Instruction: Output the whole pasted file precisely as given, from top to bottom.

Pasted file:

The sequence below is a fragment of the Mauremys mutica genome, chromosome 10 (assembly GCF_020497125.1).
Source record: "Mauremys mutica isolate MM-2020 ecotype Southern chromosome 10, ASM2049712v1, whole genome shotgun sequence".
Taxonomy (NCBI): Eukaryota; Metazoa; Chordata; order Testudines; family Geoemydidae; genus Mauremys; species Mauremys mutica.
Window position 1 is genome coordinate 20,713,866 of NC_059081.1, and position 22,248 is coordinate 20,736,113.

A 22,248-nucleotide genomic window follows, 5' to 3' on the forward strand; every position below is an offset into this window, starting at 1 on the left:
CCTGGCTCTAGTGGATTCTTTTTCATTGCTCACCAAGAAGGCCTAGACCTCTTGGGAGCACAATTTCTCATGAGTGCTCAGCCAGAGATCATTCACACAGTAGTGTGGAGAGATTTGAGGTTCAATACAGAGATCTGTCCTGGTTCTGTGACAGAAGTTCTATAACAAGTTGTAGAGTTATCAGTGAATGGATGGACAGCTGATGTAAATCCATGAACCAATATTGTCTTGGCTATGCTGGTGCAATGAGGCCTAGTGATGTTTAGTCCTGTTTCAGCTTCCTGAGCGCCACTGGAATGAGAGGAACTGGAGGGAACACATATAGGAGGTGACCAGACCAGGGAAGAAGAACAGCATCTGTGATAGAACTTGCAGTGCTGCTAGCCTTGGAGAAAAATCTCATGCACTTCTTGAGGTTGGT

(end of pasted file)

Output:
The sequence below is a fragment of the Mauremys mutica genome, chromosome 10 (assembly GCF_020497125.1).
Source record: "Mauremys mutica isolate MM-2020 ecotype Southern chromosome 10, ASM2049712v1, whole genome shotgun sequence".
Taxonomy (NCBI): Eukaryota; Metazoa; Chordata; order Testudines; family Geoemydidae; genus Mauremys; species Mauremys mutica.
Window position 1 is genome coordinate 20,713,866 of NC_059081.1, and position 22,248 is coordinate 20,736,113.

A 22,248-nucleotide genomic window follows, 5' to 3' on the forward strand; every position below is an offset into this window, starting at 1 on the left:
CCTGGCTCTAGTGGATTCTTTTTCATTGCTCACCAAGAAGGCCTAGACCTCTTGGGAGCACAATTTCTCATGAGTGCTCAGCCAGAGATCATTCACACAGTAGTGTGGAGAGATTTGAGGTTCAATACAGAGATCTGTCCTGGTTCTGTGACAGAAGTTCTATAACAAGTTGTAGAGTTATCAGTGAATGGATGGACAGCTGATGTAAATCCATGAACCAATATTGTCTTGGCTATGCTGGTGCAATGAGGCCTAGTGATGTTTAGTCCTGTTTCAGCTTCCTGAGCGCCACTGGAATGAGAGGAACTGGAGGGAACACATATAGGAGGTGACCAGACCAGGGAAGAAGAACAGCATCTGTGATAGAACTTGCAGTGCTGCTAGCCTTGGAGAAAAATCTCATGCACTTCTTGAGGTTGGT